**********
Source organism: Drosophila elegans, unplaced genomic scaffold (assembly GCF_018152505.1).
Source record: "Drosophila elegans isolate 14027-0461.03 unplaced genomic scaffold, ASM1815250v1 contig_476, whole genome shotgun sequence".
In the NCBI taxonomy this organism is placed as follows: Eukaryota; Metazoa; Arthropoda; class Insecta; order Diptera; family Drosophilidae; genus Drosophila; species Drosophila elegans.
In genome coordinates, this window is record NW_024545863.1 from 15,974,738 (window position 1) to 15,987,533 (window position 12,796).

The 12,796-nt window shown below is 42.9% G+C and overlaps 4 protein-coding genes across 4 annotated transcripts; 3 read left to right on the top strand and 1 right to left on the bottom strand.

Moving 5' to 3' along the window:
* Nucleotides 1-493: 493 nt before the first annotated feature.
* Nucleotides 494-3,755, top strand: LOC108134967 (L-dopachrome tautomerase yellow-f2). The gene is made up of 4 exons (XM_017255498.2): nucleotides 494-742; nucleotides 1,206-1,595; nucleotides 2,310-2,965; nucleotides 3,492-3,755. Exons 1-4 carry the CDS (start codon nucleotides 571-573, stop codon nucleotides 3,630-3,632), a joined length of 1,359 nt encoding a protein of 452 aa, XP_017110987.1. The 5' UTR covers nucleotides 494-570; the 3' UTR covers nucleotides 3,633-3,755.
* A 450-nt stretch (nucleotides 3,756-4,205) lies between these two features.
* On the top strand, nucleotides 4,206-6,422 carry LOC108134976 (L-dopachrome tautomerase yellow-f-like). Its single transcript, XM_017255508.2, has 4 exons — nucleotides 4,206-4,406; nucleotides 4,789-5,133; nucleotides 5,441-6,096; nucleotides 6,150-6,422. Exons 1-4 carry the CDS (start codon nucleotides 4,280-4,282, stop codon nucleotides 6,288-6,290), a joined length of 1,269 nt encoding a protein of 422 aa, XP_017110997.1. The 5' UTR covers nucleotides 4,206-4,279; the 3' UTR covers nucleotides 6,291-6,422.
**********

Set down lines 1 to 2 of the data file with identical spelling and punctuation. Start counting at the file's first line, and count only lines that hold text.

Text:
Source organism: Drosophila elegans, unplaced genomic scaffold (assembly GCF_018152505.1).
Source record: "Drosophila elegans isolate 14027-0461.03 unplaced genomic scaffold, ASM1815250v1 contig_476, whole genome shotgun sequence".